Arts in Corrections


Inmates at Corcoran State Prison participating in a son jarocho workshop facilitated by ACTA artist Cesar Castro, far right. Photo: Peter Merts for the California Arts Council.

With the support of the California Arts Council, and the California Department of Corrections and Rehabilitation, ACTA is currently offering 27 residencies (at 13 weeks each) at 8 different prisons throughout the state as part of the Arts in Corrections program. Among the workshops offered for inmates by ACTA artists are music-based classes like son jarocho, Afro-Colombian percussion, blues harmonica, storytelling classes, and visual arts-based offerings like Native American beadwork and Chicano murals and illustration.

Inmates at Corcoran State Prison participating in a Chicano murals and illustration workshop. Photos: Peter Merts for the California Arts Council.

ACTA has been an AIC service provider for three years, and has, overall, conducted forty-two 13-week traditional arts residencies with artists at eight CDCR facilities: California State Prison, Corcoran; Valley State Prison; California Correctional Institution;  Pleasant Valley State Prison; Avenal State Prison; North Kern State Prison; California State Prison, Los Angeles County; and the California Rehabilitation Center.  

We are currently developing an expansion of the programming facilitated by ACTA at a number of correctional facilities, with a particular focus on Mexican jarocho music and verse composition; Native American beadwork; African American Storytelling; Songwriting; and African drumming.

Inmates at Valley State Prison participating in an African Drumming workshop facilitated by ACTA artist Abdullatif Bell Touncara. Photo: Peter Merts for the California Arts Council.

ACTA recognizes the participants in Arts in Corrections as a marginalized sector who are in need of healing, affirmation and of new inspiration. The art forms and artists we propose are not entities that emerge exclusively from the academy, but rather from the communities from which the incarcerated participants may originate. The artists who lead our workshops come from many of the same neighborhoods as their incarcerated students and understand that the notion of incarceration is not far-fetched from their realities, acquaintances or families. Concurrently they are invested in the art forms that have provided them with fulfilling lives and recognize the possibilities of transformation for those who are open to these practices.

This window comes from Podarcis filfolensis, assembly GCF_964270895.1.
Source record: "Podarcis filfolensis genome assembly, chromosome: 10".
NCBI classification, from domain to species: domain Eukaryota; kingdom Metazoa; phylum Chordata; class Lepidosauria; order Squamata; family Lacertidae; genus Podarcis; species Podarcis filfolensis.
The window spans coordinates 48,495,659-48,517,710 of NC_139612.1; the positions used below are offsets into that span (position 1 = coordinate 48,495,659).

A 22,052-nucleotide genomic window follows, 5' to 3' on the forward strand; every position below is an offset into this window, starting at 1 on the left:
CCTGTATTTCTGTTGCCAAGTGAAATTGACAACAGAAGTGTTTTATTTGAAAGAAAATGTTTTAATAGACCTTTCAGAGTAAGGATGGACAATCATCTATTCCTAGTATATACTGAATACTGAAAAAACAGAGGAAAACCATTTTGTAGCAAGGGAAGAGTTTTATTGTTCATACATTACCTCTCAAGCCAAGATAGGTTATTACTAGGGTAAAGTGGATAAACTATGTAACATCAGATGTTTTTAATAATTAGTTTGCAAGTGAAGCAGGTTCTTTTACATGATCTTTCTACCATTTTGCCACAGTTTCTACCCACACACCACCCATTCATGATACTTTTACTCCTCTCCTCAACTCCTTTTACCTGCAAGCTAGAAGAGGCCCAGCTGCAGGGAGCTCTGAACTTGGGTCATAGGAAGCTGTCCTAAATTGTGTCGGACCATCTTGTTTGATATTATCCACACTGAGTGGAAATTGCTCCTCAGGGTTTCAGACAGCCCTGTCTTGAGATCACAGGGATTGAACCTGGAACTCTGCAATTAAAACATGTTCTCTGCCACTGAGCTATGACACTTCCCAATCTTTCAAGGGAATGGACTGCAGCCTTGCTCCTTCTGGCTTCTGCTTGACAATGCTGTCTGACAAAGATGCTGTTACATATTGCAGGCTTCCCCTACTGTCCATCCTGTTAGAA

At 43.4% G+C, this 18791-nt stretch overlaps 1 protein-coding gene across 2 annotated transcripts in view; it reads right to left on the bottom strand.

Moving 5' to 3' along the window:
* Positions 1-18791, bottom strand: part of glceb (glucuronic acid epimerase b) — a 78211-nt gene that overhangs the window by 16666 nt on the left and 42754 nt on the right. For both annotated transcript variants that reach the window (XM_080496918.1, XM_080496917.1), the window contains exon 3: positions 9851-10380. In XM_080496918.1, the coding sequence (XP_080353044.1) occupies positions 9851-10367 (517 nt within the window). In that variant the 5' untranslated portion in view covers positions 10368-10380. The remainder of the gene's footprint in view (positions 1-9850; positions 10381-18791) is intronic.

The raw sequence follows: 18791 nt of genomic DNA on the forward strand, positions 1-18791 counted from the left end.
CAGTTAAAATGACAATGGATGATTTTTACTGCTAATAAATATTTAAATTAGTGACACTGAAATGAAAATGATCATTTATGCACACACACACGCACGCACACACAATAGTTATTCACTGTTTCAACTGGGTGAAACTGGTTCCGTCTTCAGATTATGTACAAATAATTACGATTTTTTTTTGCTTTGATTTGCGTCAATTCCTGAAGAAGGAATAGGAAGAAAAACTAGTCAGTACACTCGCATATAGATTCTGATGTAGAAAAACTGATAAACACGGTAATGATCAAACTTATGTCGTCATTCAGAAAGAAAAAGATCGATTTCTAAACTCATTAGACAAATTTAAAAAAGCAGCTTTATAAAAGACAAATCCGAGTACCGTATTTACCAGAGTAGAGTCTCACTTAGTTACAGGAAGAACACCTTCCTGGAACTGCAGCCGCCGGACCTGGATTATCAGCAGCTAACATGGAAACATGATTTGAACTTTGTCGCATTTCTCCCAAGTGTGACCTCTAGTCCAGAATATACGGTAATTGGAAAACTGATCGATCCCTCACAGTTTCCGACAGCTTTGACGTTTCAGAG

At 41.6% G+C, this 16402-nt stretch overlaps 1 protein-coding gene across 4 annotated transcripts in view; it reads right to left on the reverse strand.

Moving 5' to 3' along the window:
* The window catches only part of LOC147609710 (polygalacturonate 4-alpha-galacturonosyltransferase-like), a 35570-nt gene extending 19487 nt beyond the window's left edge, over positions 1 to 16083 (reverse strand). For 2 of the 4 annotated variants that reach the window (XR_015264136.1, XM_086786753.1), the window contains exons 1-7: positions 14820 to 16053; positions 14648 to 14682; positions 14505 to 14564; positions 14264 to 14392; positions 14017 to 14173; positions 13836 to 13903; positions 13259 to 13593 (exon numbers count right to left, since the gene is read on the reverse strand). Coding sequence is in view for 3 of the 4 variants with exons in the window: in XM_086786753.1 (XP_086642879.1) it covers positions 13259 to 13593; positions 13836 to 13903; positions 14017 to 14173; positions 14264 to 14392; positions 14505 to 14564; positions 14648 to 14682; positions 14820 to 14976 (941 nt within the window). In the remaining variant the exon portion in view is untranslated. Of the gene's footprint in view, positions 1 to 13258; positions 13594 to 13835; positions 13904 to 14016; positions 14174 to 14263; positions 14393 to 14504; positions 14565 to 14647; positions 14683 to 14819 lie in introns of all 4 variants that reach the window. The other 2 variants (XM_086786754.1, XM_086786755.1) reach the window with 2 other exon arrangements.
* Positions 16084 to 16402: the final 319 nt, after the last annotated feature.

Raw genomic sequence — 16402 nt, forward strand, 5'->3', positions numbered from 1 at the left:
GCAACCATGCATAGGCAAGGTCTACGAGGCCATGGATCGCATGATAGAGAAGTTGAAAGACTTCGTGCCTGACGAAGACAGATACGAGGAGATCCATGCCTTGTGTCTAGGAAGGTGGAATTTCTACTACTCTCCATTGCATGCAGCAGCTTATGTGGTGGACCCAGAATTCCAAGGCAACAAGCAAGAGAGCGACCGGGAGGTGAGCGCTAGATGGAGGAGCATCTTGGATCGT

V. Guitierrez and J. Benitez, inmates at Corcoran State Prison participating in a son jarocho workshop facilitated by ACTA. Photo: Peter Merts for the California Arts Council.

Through two decades of traditional arts work, ACTA has recorded the affirmation of cultural identity, a sense of belonging, and a purposeful manner of communal engagement, all of which contribute to the well-being of individuals. There is no doubt that participants engage in the classes with the hope of finding a sense of relief, safety, belonging and healing.


Traditional practices offer a venue in which people can practice, perform, but most importantly, gather in these actions. The capability to interact with people in a participatory manner, whether it be singing, dancing, acting, painting, weaving, sewing or cooking is a potential way to lift the spirit and reaffirm new meaning. This has been evident in gatherings we have either supported or organized such as Jarocho fandangos (Mexican gatherings), Arab Cultural Festivals, Festivals of Obon (Japanese Buddhist festival to honor the ancestors), etc. We have also seen traditional practices work as a space for healing, evident in the work of the organization whose work we support through our Living Cultures grants, Banteay Srei, in which girls at risk of entering the sex trade in Oakland focus on storytelling and the preparation of traditional food with elders as an intervention.

 

ACTA launched a pilot Arts in Corrections program in 2013, beginning with maximum security inmates housed at Corcoran offer three 13-week residencies. Today, we are launching a major expansion, doubling our program to offer 60 – thirteen-week residencies by 35 artists in 16 state prisons in southern and central California over the course of the year.

VIDEO: ACTA's Arts in Corrections Program -- short version + long version (by Sara Aguilar for ACTA, 2015)

Resources on our Arts in Corrections program:

For More Information

Antonio Delfino, Fresno

Program Manager

(559) 237-9812  

 

Jasmin Temblador, Los Angeles

Program Coordinator

(213) 346-3285 

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